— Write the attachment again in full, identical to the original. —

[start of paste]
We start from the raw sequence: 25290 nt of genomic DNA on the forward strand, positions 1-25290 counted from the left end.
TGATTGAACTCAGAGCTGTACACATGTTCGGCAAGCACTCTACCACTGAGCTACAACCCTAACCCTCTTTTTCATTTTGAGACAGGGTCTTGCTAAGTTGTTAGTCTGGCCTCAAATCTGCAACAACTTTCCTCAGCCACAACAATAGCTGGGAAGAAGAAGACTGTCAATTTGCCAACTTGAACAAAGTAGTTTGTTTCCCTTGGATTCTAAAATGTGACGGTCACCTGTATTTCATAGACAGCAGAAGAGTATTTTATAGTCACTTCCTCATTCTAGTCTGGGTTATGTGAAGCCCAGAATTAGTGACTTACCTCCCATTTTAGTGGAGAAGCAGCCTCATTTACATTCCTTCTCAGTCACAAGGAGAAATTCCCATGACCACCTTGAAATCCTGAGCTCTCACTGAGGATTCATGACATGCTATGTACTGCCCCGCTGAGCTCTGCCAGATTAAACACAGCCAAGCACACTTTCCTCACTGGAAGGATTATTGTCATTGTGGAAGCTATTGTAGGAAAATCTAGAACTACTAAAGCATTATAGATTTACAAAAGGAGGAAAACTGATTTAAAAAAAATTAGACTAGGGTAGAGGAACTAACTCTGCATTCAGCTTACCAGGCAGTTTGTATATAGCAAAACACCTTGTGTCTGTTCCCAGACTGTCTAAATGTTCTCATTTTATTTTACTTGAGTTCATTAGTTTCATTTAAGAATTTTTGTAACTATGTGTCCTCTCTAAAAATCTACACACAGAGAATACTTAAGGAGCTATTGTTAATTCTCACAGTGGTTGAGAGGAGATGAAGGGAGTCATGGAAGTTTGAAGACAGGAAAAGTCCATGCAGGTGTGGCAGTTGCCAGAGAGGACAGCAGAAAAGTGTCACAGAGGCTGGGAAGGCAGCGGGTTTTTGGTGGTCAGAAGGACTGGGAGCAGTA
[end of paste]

We start from the raw sequence: 25290 nt of genomic DNA on the forward strand, positions 1-25290 counted from the left end.
TGATTGAACTCAGAGCTGTACACATGTTCGGCAAGCACTCTACCACTGAGCTACAACCCTAACCCTCTTTTTCATTTTGAGACAGGGTCTTGCTAAGTTGTTAGTCTGGCCTCAAATCTGCAACAACTTTCCTCAGCCACAACAATAGCTGGGAAGAAGAAGACTGTCAATTTGCCAACTTGAACAAAGTAGTTTGTTTCCCTTGGATTCTAAAATGTGACGGTCACCTGTATTTCATAGACAGCAGAAGAGTATTTTATAGTCACTTCCTCATTCTAGTCTGGGTTATGTGAAGCCCAGAATTAGTGACTTACCTCCCATTTTAGTGGAGAAGCAGCCTCATTTACATTCCTTCTCAGTCACAAGGAGAAATTCCCATGACCACCTTGAAATCCTGAGCTCTCACTGAGGATTCATGACATGCTATGTACTGCCCCGCTGAGCTCTGCCAGATTAAACACAGCCAAGCACACTTTCCTCACTGGAAGGATTATTGTCATTGTGGAAGCTATTGTAGGAAAATCTAGAACTACTAAAGCATTATAGATTTACAAAAGGAGGAAAACTGATTTAAAAAAAATTAGACTAGGGTAGAGGAACTAACTCTGCATTCAGCTTACCAGGCAGTTTGTATATAGCAAAACACCTTGTGTCTGTTCCCAGACTGTCTAAATGTTCTCATTTTATTTTACTTGAGTTCATTAGTTTCATTTAAGAATTTTTGTAACTATGTGTCCTCTCTAAAAATCTACACACAGAGAATACTTAAGGAGCTATTGTTAATTCTCACAGTGGTTGAGAGGAGATGAAGGGAGTCATGGAAGTTTGAAGACAGGAAAAGTCCATGCAGGTGTGGCAGTTGCCAGAGAGGACAGCAGAAAAGTGTCACAGAGGCTGGGAAGGCAGCGGGTTTTTGGTGGTCAGAAGGACTGGGAGCAGTA